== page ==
In my soppy southerner way I have always felt vaguely sorry for Richard III. I have tended, lazily, to swallow whole the notion that ‘our Will’ traduced his character in his eponymous play as a means of currying favour with the Tudors who moved in and, so to speak, ‘took over the block’ after Richard was slaughtered at Bosworth. Slanderous vilification of the Yorkist house would have tickled ‘good’ Queen Bess no end and ‘our Will’ was always meticulous in keeping in with the current regime despite whatever private thoughts he might have entertained.
So, I was slightly surprised at the barrage of criticism aimed at the perpetrators of the parade through Leicester on Sunday in which Richard’s bones were born in state and placed in Leicester Cathedral to await reburial on Thursday Two historians, Michael Thornton in The Mail and Sean McClynn in ‘The Speccie’, lay into the loonies, as they call them, of the Richard III Society and remind the rest of us that ‘His late Maj’ was not only a wholesale murderer but also, crime of crimes these days, a ‘kiddie-winkie’ killer!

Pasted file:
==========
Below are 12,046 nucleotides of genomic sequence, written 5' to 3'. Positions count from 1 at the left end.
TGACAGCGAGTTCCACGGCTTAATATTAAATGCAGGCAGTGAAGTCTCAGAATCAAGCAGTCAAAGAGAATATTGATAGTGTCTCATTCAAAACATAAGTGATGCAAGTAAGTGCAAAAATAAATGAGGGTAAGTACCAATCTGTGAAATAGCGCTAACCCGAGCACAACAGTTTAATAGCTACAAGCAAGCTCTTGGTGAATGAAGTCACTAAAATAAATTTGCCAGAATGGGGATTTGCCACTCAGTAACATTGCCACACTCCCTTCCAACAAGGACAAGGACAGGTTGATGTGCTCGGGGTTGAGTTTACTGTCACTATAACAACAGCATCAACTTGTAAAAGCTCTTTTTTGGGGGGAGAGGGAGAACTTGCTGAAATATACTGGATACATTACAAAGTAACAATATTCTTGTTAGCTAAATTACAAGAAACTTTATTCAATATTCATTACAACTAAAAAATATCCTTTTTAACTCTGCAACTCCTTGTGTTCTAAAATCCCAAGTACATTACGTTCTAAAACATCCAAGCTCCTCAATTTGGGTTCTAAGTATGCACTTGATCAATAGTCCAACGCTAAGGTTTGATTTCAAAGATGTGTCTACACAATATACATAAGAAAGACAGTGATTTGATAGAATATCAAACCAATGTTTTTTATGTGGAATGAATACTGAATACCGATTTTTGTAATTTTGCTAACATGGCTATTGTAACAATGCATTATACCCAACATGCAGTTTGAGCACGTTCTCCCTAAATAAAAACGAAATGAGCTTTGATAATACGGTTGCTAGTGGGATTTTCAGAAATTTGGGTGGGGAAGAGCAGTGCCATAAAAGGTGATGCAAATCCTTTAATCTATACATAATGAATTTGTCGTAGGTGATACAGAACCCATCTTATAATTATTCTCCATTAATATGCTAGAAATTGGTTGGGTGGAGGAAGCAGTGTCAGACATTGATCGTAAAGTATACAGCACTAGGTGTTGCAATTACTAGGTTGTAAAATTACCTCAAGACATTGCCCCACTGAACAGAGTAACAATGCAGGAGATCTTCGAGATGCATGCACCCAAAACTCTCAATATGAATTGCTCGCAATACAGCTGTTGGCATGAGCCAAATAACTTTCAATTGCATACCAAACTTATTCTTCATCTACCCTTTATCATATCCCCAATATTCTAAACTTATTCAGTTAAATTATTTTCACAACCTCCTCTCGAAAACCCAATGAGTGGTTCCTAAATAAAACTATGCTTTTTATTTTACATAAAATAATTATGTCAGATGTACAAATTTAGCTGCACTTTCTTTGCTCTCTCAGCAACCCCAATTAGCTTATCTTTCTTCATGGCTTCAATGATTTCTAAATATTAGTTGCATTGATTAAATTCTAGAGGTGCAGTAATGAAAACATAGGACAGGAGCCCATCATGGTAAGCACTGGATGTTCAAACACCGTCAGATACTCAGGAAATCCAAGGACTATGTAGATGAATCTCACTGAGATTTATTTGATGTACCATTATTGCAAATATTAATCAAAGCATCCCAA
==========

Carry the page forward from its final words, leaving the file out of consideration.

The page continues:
So, perhaps ‘our Will’, sly fellow though he was, might have been nearer the truth in his entertaining play than I had supposed. In the meantime, I really ought to brush up on my Plantagenet history but, dammit, it's so complicated it's like trying to straighten out a bowl of spaghetti! Anyway, now for sure is 'the winter of Richard's discontent'!